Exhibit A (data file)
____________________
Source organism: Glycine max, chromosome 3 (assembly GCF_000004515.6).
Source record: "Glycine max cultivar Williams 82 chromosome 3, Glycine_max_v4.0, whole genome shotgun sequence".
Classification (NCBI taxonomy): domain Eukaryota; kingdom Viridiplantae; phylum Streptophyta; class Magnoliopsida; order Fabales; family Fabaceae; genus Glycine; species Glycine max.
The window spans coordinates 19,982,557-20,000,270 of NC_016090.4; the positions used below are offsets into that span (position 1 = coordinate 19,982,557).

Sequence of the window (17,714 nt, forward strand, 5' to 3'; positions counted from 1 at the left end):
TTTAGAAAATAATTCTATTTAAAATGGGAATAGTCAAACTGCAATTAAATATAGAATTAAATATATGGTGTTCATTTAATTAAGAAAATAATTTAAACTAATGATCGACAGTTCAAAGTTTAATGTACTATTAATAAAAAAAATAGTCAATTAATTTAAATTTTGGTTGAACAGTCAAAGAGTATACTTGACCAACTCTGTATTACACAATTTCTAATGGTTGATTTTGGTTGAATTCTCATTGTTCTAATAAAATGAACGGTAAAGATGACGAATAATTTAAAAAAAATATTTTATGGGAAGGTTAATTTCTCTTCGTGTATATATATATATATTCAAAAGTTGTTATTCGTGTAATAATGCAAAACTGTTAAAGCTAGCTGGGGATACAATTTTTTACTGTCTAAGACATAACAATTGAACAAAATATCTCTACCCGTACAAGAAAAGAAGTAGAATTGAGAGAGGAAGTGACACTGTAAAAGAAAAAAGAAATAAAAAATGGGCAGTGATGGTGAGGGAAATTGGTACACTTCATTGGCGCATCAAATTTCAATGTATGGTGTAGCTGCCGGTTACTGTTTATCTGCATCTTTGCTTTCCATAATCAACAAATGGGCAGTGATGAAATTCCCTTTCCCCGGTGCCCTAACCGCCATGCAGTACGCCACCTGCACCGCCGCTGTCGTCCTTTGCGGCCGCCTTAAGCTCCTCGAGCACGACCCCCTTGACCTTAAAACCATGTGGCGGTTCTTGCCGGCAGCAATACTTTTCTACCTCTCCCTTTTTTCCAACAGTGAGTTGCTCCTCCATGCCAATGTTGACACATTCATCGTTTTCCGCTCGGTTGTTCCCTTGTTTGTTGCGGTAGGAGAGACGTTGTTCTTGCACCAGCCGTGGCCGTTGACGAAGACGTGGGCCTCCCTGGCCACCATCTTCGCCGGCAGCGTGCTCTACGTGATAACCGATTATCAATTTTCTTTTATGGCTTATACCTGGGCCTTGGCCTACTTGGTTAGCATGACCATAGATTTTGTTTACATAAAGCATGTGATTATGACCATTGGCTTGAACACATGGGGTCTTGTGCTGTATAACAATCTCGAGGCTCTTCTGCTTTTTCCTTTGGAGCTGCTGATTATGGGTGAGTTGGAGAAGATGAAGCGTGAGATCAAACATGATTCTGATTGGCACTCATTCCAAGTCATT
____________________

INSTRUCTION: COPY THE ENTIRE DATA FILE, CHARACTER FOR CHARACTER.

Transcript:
Source organism: Glycine max, chromosome 3 (assembly GCF_000004515.6).
Source record: "Glycine max cultivar Williams 82 chromosome 3, Glycine_max_v4.0, whole genome shotgun sequence".
Classification (NCBI taxonomy): domain Eukaryota; kingdom Viridiplantae; phylum Streptophyta; class Magnoliopsida; order Fabales; family Fabaceae; genus Glycine; species Glycine max.
The window spans coordinates 19,982,557-20,000,270 of NC_016090.4; the positions used below are offsets into that span (position 1 = coordinate 19,982,557).

Sequence of the window (17,714 nt, forward strand, 5' to 3'; positions counted from 1 at the left end):
TTTAGAAAATAATTCTATTTAAAATGGGAATAGTCAAACTGCAATTAAATATAGAATTAAATATATGGTGTTCATTTAATTAAGAAAATAATTTAAACTAATGATCGACAGTTCAAAGTTTAATGTACTATTAATAAAAAAAATAGTCAATTAATTTAAATTTTGGTTGAACAGTCAAAGAGTATACTTGACCAACTCTGTATTACACAATTTCTAATGGTTGATTTTGGTTGAATTCTCATTGTTCTAATAAAATGAACGGTAAAGATGACGAATAATTTAAAAAAAATATTTTATGGGAAGGTTAATTTCTCTTCGTGTATATATATATATATTCAAAAGTTGTTATTCGTGTAATAATGCAAAACTGTTAAAGCTAGCTGGGGATACAATTTTTTACTGTCTAAGACATAACAATTGAACAAAATATCTCTACCCGTACAAGAAAAGAAGTAGAATTGAGAGAGGAAGTGACACTGTAAAAGAAAAAAGAAATAAAAAATGGGCAGTGATGGTGAGGGAAATTGGTACACTTCATTGGCGCATCAAATTTCAATGTATGGTGTAGCTGCCGGTTACTGTTTATCTGCATCTTTGCTTTCCATAATCAACAAATGGGCAGTGATGAAATTCCCTTTCCCCGGTGCCCTAACCGCCATGCAGTACGCCACCTGCACCGCCGCTGTCGTCCTTTGCGGCCGCCTTAAGCTCCTCGAGCACGACCCCCTTGACCTTAAAACCATGTGGCGGTTCTTGCCGGCAGCAATACTTTTCTACCTCTCCCTTTTTTCCAACAGTGAGTTGCTCCTCCATGCCAATGTTGACACATTCATCGTTTTCCGCTCGGTTGTTCCCTTGTTTGTTGCGGTAGGAGAGACGTTGTTCTTGCACCAGCCGTGGCCGTTGACGAAGACGTGGGCCTCCCTGGCCACCATCTTCGCCGGCAGCGTGCTCTACGTGATAACCGATTATCAATTTTCTTTTATGGCTTATACCTGGGCCTTGGCCTACTTGGTTAGCATGACCATAGATTTTGTTTACATAAAGCATGTGATTATGACCATTGGCTTGAACACATGGGGTCTTGTGCTGTATAACAATCTCGAGGCTCTTCTGCTTTTTCCTTTGGAGCTGCTGATTATGGGTGAGTTGGAGAAGATGAAGCGTGAGATCAAACATGATTCTGATTGGCACTCATTCCAAGTCATT